How to protect your parents from financial scams

When a scammer called Cameron Huddleston’s mother to tell her to wire money to claim a prize, Huddleston had to intercept the calls. Her mother, who had been diagnosed with Alzheimer’s disease, was convinced she needed to wire the money as soon as possible.

“That was a red flag for me. If you have cognitive decline, you don’t see those red flags anymore,” says Huddleston, who lives in Kentucky and is the director of education at Carefull, a service designed to protect the day-to-day finances of aging adults. She also wrote the book “Mom and Dad, We Need to Talk”, about having important conversations about money with your parents.

Scammers often target older people, in part because they have amassed greater wealth. “If you’re thinking from a criminal’s perspective, which target will give you the best returns: a broke 20-something struggling with student loans or a baby boomer with a few million dollars in retirement assets? ” asks Marti DeLiema, assistant professor of social work at the University of Minnesota School of Social Work.

According to the Federal Trade Commission, consumers age 60 and older filed 467,340 fraud reports in 2021, reporting total losses of more than $1 billion. Overall, consumers aged 60 and over are less likely to report losing money to fraud than those aged 18 to 59. But when they report a monetary loss, it’s usually for more money, especially among people 80 and older. They had the highest median loss of any group, at $1,500. The FTC reports that older adults are more likely than younger adults to lose money on scams involving tech support, prizes, sweepstakes and sweepstakes, and impersonation of family and friends. friends.

Here are some steps fraud experts suggest you take to protect your parents and other seniors you care about from being victimized.

Raise the subject

“Talking about scams can be one of the easiest conversations because we’re all targeted,” says Huddleston. And you can use your own experiences or new trends to spread them in a way that isn’t condescending.

DeLiema says explaining specific scams — like a stranger reaching out on social media saying they want to be friends and then asking for money, or fake text messages claiming to be a grandchild who needs help. immediate help – can greatly reduce the chances of someone falling for them. “If you know about the scam first, you’re 80% less likely to respond,” she says.

Rely on anti-fraud tools

A few simple steps can help avoid fraud, such as setting up phones to send unknown numbers to voicemail, using a credit freeze, and implementing stricter privacy controls on social media, says Amy Nofziger, director of fraud victim support for AARP. “These are things we should all be doing,” she says, adding that you can set it up yourself at the same time.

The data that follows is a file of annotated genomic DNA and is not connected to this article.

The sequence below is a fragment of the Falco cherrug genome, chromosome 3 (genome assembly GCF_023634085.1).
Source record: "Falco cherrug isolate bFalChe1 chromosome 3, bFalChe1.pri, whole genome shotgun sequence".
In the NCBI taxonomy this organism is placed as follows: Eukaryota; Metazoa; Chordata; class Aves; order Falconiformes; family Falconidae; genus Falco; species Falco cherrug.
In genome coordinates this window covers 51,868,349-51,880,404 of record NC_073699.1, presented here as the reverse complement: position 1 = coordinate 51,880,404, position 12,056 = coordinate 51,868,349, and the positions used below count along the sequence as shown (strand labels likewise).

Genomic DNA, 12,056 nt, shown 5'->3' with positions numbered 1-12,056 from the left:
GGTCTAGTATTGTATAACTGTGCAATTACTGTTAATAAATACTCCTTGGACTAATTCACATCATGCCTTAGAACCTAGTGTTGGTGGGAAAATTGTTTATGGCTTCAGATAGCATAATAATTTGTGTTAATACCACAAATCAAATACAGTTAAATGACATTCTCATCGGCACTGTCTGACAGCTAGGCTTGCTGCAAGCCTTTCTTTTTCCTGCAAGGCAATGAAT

It’s also relatively easy to sign up for financial account monitoring or receive alerts for every transaction, Huddleston says. In some cases, it might make sense to allow adult children to monitor these accounts as well, depending on the parents’ comfort level and support needs.

Legal tools such as a proxyA guardianship or revocable trust can be among the most effective ways to protect a senior’s money from scammers, says James Ferraro, vice president and trust attorney at Argent Trust Company, a wealth management firm. headquartered in Ruston, Louisiana.

“If you funded a revocable trustthen you have a vehicle in place where you can quickly intervene if you suspect someone is taking advantage of your parents, whether it’s a fake charity or a “your grandson is in jail” scam in Mexico,” he said.

Know the warning signs

If a senior is suddenly reluctant to talk about finances, has difficulty paying daily expenses, or receives a high number of phone calls or text messages, these are all potential signs of fraud, says John Breyault, vice president public policies, telecommunications. and fraud at the National Consumers League, a nonprofit advocacy group.

Scam artists are adept at creating a false sense of urgency, Breyault says, telling their targets they need to send funds immediately or the IRS or some other authority will come. “They are incredibly inventive,” he adds, noting that methods and techniques are constantly evolving. The FTC reports that scammers even use artificial intelligence to mimic voices.

If fraud occurs, help authorities track and prosecute it by reporting it, says Nofziger. Start by going to your local police department and using the FTC Online Reporting Portal. The AARP Fraud Watch Network helpline has a toll-free number you can call: 877-908-3360.

Avoid shame

The shame and embarrassment that people feel when they are victimized can make a stressful situation worse.

“Lead the conversation with kindness and empathy, without anger or contempt,” says Nofziger. “You can say, ‘I’m sorry this happened to you. Together, we will determine the next steps. There is no problem that we cannot solve or recover from.

Reassuring words that can protect seniors and their money from scammers in the future.

This article was written by NerdWallet and was originally published by The Associated Press.

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